The Providence of Fire (Chronicle of the Unhewn Throne, #2)The Providence of Fire by Brian Staveley

My rating: 3 of 5 stars

I’m not sure whether I’ve used this analogy already but permit me exorcise its ghost one jolly good time. Like lots of guys into anime, I watched the spectacularly thrilling Last Air Bender and it was total Bliss! It came as no surprise that when I got wind of a movie adaptation in the works, I was beside myself with Glee. Must I remind you, that’s around the time Avatar, the sci-fi mega Blockbuster see in the otherworldly Pandora hit the cinemas. A momentary disappointment was cast aside as I watched Avatar with disbelief at the magic of it all.
You must be wondering when I’ll bloody get to the meat of this story. Well, here it is: When the Last Air Bender finally came, it was a colossal disappointment. It was complete torture watching the benders rouse the elements to do their bidding. The stance and movements did not convincingly correlate with the fire/air/water/earth. It was a painful constipated wait where in the anime, the elements cooperated in real time.

Anyway, reading The Providence of Fire feel a lot like that to me. Such a marvelous tale set in a breathtaking universe, only for the delivery to colossal underwhelm.

Here’s a rundown. The second book in the series picks off from where we left things in book one. The emperor, Sanlitun is dead, murdered and his children, Adare, Kaden and Valyn are left to pick up the pieces and patch up the tears in Annur.

Valyn, following a mad dash with his Wing of Kettral from the Eyrie has managed to save the monkish Kaden, now the emperor, from an assassination by his own Aedolian guard and a renegade Kettral Wing. This is all well and good and rather a good way to start a story. There’s treachery at the highest levels in Annur and somebody has to get to the bottom of it. The Kennarang il Tornja is sounding war drums against the savage Urghul tribesmen, and Adare back at the palace is puzzling over whom to trust and whether her brothers still live.

Quite the setup, wouldn’t you agree? Only that, like the botched rendering of the bending of the elements in the horrible Last Air Bender movie, the plot is a slow, winding road with no end in sight. The author gives us multiple story arcs: Kaden and the strange Triste’s side, Valyn’s, Adare, and later Gwenna, Annick and the deadly Pyrre’s side. Such an ambitious plot is not easy to pull off and I’ll tell you this for free- I got lethargic reading all these discordant arcs, with the actual plot only moving by degrees.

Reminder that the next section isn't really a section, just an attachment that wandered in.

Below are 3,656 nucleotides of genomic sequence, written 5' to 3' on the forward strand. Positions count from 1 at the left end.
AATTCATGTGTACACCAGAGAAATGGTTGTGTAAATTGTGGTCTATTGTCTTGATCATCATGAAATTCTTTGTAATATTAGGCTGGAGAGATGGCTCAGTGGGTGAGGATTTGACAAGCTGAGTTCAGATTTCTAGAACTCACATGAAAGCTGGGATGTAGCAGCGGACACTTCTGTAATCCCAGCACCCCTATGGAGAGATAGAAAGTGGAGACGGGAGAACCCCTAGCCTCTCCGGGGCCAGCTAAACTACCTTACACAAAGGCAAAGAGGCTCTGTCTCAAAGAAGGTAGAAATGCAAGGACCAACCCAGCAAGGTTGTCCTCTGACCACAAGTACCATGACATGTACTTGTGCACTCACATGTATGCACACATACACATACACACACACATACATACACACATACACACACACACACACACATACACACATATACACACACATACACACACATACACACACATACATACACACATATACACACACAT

Central to my annoyance was Adare and her brainless tromping around making all the worst possible choices and saying all the worst things you can expect. I reached an unprecedented level of vexation that I actually resorted to merely giving a cursory glance at her scenes, especially centered around the annoyingly calm il Tornja. My words are inadequate to push my point, you have to read it yourself to know.

The various plot arcs lacked the much-needed cohesiveness. There’s nothing like finishing a chapter on a high, with your heart racing and pupils dilated, only to embark on a maddeningly slow uneventful plot. After a while the plots all mash together in a clusterfuck of utter confusion that you start dreading finishing your current chapter. I have read multiple plot arcs before but this was something else. This is a disjointed hot-and-cold affair that will surely put you off venturing any further.

The plot got so convoluted, that it took long spells before I could see actual chemistry between the characters. They blurred into featureless chess pieces moving to God-knows-where. Personalities were scrubbed clean and it was just cluelessly being driven here and there like a herd of wildebeest.

All that careful deadly Kettral training came to naught. Not even a bird to give a passing resemblance of the Wing. Towards the end, Valyn for all his training and leadership acumen goes bonkers. Literally. All that Shin monk training came to naught in the case of Kaden He is an emperor pawn lacking the experience or knowledge, or even the desire to step into his shoes. Adare spent a lifetime beside her father and she’s perhaps the most idiotic of the lot. She’s just self-obsessed spoilt brat trapezing around being a nuisance to herself and everyone around her. It’s like all the characters all lose their marbles and if you start feeling like the plot is phoney, the enjoyment meter drops dramatically. Why set us up and then not deliver? Why? Why? Why?

Three stars for incredible world building. It could have been more if I didn’t have to slough through a boggy plot.

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